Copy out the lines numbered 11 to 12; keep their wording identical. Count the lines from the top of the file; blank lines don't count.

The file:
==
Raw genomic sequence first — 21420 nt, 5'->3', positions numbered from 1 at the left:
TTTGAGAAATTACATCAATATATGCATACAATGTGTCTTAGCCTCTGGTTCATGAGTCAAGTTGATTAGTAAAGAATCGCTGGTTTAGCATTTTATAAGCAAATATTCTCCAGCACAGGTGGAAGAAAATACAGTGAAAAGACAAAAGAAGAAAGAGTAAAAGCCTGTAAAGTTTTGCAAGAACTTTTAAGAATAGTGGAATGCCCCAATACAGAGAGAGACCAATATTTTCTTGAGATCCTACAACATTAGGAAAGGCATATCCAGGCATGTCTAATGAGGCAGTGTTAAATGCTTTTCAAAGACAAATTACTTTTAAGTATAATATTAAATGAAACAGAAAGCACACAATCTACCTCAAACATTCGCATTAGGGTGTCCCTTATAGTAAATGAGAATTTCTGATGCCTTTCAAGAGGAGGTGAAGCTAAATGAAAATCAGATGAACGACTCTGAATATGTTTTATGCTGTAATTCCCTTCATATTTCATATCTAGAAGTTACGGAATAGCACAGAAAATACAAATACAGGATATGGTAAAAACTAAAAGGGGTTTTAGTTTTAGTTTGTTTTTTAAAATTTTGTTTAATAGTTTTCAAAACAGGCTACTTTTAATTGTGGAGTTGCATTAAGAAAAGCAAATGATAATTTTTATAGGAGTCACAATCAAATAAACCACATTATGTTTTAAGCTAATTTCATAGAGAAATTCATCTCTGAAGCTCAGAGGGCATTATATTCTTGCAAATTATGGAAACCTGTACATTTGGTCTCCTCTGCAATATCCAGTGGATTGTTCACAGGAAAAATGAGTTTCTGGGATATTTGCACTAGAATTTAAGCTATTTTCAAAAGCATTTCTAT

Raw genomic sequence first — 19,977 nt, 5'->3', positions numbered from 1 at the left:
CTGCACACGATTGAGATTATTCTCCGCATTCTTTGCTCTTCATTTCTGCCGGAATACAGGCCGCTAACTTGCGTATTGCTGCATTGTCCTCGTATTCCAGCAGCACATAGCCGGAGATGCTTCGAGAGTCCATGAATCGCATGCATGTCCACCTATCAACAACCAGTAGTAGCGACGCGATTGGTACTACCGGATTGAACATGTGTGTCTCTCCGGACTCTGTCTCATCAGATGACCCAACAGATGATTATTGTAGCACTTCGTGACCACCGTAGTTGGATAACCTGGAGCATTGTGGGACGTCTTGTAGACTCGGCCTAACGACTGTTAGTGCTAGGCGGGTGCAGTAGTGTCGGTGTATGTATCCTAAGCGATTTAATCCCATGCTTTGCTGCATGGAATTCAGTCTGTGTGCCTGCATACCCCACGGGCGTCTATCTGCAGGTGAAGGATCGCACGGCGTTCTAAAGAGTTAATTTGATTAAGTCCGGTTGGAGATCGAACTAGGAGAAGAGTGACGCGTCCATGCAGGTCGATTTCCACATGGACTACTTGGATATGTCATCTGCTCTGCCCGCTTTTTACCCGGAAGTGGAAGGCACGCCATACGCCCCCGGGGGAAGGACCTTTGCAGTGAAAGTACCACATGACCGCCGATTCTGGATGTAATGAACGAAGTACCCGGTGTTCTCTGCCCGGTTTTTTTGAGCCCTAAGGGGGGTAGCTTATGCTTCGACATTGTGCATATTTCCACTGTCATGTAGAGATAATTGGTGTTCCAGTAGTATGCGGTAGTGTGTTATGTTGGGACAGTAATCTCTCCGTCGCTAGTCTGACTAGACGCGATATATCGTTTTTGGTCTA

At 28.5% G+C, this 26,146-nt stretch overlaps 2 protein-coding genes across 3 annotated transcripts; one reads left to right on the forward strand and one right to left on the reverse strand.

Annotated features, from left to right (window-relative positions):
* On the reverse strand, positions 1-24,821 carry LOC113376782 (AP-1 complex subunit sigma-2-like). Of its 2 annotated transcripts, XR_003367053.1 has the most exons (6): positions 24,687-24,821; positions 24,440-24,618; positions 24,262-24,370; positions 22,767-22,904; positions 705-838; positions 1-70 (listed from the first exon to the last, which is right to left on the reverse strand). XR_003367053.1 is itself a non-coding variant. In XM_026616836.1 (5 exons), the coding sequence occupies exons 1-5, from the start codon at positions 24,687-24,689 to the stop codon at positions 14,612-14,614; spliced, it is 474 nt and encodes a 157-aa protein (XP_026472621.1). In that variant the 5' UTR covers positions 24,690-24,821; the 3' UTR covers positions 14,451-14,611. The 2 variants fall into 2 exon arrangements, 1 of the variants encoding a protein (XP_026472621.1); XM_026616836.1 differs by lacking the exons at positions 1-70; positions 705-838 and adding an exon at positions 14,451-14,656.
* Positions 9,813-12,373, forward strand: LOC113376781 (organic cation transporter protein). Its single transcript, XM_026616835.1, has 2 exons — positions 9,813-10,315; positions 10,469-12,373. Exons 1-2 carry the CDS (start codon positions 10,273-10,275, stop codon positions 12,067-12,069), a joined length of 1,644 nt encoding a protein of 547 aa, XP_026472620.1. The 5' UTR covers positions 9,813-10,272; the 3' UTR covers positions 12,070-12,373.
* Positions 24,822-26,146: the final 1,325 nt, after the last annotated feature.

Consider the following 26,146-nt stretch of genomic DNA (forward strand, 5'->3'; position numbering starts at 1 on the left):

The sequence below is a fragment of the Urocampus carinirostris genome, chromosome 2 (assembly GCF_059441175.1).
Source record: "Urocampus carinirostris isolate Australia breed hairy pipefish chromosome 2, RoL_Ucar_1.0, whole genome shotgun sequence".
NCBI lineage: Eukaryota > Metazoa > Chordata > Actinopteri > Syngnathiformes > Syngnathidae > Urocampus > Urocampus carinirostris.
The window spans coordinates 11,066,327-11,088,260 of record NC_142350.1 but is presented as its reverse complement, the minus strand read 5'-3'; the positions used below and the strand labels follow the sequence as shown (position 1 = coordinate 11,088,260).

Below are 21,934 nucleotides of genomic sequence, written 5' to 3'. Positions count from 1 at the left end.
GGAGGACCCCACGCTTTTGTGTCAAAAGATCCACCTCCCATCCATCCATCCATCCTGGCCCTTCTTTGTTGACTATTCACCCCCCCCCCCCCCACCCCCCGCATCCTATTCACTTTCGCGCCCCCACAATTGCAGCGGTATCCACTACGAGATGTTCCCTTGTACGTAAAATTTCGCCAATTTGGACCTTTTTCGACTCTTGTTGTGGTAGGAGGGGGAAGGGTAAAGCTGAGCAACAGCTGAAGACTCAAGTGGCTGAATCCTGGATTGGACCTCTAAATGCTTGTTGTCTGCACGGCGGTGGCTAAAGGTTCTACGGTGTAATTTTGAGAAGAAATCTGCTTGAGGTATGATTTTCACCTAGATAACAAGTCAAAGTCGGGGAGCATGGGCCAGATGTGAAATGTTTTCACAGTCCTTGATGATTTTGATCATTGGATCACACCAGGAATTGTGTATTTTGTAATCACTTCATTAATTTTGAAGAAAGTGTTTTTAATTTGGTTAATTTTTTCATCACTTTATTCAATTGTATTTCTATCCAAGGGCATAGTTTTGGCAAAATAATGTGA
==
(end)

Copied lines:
The sequence below is a fragment of the Urocampus carinirostris genome, chromosome 2 (assembly GCF_059441175.1).
Source record: "Urocampus carinirostris isolate Australia breed hairy pipefish chromosome 2, RoL_Ucar_1.0, whole genome shotgun sequence".